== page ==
Through his sacrifice on the cross, Jesus has offered humanity not only forgiveness of sins committed via moral freedom, but the hope of eternal life in heaven. Moreover, God has retained for us the freedom to accept or refuse the offer. Christian theism thus best explains the concurrence of two well-documented but otherwise disjointed human psychological realities: the desire for moral autonomy and the desire for unceasing happiness. By this reading, the purpose of human existence on earth is to make eternally binding decisions to accept or refuse God’s offer of everlasting life in the kingdom of heaven, through either self-denying faith in Christ or self-seeking unbelief. Or as Neo put it to the Architect: “The problem is choice.” That is, the perceived dichotomy of hope and evil reveals that we simply can't have everything we want. More than that, the problem is desire. As humans beset with a corrupt nature spiritually transmitted through the fall of Adam, we cannot choose to be righteous or sinless. However, we can desire it. It could be argued, then, that our purpose in this sometimes dangerous and heartbreaking, sometimes exciting and beautiful world is to decide what it is we really want. And so the wisdom of Christ calls:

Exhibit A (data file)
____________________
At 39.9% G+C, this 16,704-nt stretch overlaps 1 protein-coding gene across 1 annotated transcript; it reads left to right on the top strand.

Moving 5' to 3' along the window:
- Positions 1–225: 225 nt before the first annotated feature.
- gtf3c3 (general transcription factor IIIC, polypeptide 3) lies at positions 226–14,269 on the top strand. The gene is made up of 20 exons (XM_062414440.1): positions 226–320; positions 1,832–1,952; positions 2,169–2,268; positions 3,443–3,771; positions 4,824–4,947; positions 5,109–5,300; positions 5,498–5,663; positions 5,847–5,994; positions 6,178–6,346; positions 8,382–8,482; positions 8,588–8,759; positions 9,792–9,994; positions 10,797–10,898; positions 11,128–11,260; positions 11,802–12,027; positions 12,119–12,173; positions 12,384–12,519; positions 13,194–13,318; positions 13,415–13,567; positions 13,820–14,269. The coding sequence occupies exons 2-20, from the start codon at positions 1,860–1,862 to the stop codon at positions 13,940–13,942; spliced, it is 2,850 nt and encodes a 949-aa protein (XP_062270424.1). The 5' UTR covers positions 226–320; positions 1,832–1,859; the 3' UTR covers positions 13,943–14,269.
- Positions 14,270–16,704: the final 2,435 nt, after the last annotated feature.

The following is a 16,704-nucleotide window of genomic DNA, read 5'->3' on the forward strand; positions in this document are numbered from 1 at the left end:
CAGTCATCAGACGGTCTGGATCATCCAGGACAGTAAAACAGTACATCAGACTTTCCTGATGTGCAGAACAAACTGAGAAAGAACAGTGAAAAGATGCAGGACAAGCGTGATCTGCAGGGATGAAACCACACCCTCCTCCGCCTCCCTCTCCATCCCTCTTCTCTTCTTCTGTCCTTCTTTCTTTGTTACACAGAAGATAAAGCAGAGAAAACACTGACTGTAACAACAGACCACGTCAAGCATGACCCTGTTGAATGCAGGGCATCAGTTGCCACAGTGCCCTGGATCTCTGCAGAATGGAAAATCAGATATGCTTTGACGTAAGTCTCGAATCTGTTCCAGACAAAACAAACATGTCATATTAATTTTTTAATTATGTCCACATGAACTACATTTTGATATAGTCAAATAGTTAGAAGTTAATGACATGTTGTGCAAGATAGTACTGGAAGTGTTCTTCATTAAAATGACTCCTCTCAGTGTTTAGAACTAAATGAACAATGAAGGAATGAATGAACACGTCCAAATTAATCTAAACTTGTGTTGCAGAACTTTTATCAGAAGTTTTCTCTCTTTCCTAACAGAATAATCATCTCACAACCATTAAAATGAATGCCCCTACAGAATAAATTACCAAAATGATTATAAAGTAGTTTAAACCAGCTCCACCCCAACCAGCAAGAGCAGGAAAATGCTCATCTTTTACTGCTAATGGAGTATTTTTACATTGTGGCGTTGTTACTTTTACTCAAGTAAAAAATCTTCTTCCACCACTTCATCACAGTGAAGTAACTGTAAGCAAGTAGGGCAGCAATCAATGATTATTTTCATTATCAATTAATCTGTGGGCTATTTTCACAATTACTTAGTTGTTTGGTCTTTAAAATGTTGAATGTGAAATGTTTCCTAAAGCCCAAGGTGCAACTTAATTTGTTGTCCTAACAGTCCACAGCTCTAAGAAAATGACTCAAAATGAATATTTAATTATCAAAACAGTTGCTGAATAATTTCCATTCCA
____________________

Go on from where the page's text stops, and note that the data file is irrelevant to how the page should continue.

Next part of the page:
"For whoever desires to save his life will lose it, but whoever loses his life for My sake and the gospel's will save it. For what will it profit a man if he gains the whole world, and loses his own soul? Or what will a man give in exchange for his soul?" (Mark 9:35-37).

 

4 comments:

Fine post Don. You make some great points, most atheists would say it doesn't explain why good God allows evil. I think that answer is complex it's not something you can just dash out,